So, it may work in a study, but does it also work outside of a study setting?

Previous studies have shown that exercise interventions that effectively reduce injury rates in a well-controlled study setting may not be implemented in practice, thus reducing their effectiveness. Based on these findings, we investigated whether the study participants were interested in continuing to use the wearable after completion.

Overall, ~60% of the participants indicated they were interested in continuing to use the (prototype) wearable after the study, thus suggesting there may also be some effect in ‘real life’. While we also investigated the reasons why participants would not continue with the wearable, these are beyond the scope of this blog.

There are many more interesting findings in the paper, and it is completely free, so give it a read here:

https://journals.sagepub.com/doi/full/10.1177/03635465231222464?rfr_dat=cr_pub++0pubmed&url_ver=Z39.88-2003&rfr_id=ori%3Arid%3Acrossref.org

Bonus insight: some of you may wonder how the feedback reduced injury risk if it was not more effective at changing running biomechanics than no feedback when assessed in a lab, as discussed in the previous blog (LINK).

One possible reason: people did change their biomechanics in-field when receiving feedback (Figure 3) but did not learn to alter their movement pattern without feedback in the lab.

Figure 3. The wearable recorded the cadence and foot strike index during the in-field sessions in two participants. When low and upper target zones are indicated (horizontal black lines), there was real-time feedback provided on that metric during the specific session. For example, in panel B, session 10 was a session with real-time feedback on cadence, with an upper target zone of 162 and a lower target of 142 steps∙min-1. Similarly, session 12 was a session with real-time feedback on the foot strike index, with an upper target zone of 33% and a lower target of 0%. Shaded areas indicate a baseline run without any real-time feedback.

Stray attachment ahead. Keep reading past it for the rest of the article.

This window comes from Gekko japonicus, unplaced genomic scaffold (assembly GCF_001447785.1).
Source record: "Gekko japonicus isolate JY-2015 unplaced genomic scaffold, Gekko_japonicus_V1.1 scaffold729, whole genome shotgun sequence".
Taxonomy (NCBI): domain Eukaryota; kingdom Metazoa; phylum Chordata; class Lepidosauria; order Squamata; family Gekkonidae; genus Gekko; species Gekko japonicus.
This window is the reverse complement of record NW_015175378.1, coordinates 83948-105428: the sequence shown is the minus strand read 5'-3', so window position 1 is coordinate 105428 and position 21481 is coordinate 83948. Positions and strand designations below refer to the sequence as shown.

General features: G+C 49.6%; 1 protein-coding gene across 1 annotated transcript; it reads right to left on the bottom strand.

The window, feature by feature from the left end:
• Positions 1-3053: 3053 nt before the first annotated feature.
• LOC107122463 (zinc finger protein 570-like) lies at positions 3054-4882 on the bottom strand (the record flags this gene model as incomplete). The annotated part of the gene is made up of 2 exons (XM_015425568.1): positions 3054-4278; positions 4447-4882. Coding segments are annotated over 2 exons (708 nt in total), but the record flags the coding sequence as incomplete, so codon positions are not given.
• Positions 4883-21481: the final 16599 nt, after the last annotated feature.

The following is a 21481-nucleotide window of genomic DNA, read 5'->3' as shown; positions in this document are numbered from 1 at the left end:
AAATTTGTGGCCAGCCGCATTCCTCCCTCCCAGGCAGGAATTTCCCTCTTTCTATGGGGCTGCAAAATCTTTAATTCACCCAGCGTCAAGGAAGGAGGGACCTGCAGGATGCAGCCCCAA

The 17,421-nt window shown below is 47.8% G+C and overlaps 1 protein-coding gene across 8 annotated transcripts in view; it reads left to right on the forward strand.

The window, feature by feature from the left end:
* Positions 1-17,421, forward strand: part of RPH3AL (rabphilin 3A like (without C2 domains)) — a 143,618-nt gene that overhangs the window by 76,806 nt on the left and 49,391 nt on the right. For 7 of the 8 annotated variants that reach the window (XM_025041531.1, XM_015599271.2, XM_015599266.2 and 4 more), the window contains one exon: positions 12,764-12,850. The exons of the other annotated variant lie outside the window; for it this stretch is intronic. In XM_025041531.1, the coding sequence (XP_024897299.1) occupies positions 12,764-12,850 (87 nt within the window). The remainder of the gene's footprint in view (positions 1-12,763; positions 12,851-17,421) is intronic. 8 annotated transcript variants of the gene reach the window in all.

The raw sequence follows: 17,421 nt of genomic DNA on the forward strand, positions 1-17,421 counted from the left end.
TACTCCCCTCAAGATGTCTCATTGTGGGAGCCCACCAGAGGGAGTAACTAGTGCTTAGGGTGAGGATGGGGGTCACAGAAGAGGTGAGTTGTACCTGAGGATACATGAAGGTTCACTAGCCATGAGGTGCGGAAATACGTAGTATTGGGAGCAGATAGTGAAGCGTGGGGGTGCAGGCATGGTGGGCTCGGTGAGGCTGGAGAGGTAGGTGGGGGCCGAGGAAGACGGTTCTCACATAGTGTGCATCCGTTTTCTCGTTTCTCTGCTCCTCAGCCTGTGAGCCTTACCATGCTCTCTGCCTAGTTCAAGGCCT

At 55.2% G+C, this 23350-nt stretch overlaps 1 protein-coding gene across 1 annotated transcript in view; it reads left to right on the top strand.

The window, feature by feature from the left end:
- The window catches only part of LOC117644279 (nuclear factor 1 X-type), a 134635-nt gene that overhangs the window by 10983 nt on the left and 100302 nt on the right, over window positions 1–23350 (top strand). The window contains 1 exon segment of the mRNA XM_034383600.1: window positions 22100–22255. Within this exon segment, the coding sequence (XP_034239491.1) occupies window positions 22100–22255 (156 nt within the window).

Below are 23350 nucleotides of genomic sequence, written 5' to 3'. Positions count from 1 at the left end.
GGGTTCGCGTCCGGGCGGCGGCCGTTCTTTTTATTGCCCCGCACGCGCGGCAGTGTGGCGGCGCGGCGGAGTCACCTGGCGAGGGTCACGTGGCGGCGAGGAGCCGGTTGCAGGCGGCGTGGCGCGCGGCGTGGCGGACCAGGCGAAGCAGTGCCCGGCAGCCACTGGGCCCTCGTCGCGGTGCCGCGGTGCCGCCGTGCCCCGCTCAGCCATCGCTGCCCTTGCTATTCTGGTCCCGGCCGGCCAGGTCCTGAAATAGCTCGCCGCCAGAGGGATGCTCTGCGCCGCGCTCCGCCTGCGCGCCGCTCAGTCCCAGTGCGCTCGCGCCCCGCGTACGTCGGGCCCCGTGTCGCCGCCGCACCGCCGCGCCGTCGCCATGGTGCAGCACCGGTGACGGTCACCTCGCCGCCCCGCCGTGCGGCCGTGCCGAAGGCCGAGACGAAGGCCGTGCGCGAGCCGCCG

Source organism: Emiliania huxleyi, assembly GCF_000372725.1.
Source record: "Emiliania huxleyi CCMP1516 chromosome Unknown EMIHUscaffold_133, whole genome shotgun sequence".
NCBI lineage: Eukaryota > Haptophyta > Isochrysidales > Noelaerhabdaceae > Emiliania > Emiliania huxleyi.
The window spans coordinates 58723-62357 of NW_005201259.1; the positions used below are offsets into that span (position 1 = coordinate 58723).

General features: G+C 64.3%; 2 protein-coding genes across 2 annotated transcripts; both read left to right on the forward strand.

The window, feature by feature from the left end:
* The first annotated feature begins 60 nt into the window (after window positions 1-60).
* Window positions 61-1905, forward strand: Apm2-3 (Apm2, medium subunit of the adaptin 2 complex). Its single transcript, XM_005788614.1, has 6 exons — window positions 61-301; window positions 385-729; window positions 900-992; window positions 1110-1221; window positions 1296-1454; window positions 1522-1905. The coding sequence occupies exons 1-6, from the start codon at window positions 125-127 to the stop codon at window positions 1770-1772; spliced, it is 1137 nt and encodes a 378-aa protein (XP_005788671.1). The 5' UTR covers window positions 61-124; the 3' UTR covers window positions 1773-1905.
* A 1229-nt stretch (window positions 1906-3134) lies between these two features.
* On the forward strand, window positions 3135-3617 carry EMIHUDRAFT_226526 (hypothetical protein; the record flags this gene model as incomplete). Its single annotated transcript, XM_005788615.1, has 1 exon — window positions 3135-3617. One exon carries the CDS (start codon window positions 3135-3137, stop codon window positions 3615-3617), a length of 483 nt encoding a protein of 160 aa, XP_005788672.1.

Note that for the participant depicted in panel A, the target zones for cadence and footstrike index are very similar to the typical variation seen in the first four baseline sessions (shaded areas), suggesting the absence of effects on running biomechanics could be due to the target zone not being different enough from the baseline variation to induce acute and thereby long-term changes in running technique. For B, the cadence target zone for sessions 29 and 33 is higher than the typical cadence, and the participant also adopted a slightly higher cadence during these sessions. Yet after these sessions, cadence returned to the typical value, thus suggesting no learning effect. Finally, in sessions 36 and 40, the footstrike index target zones were also higher than the typical values, but the participant did not run within the target zone, potentially also contributing to the absence of changes in running biomechanics with the wearable relative to the control group.

References

  1. Van Hooren B, Plasqui G and Meijer K. Changes in running economy and running technique following 6 months of running with and without real-time feedback by wearable technology. Scandinavian Journal of Science and Medicine in Sports 2024; 34: e14565. DOI: 10.1111/sms.14565.
  2. Van Hooren B, Plasqui G and Meijer K. The Effect of Wearable-Based Real-Time Feedback on Running Injuries and Running Performance: A Randomized Controlled Trial. Am J Sports Med 2024; Epub ahead of print: 3635465231222464. 20240129. DOI: 10.1177/03635465231222464.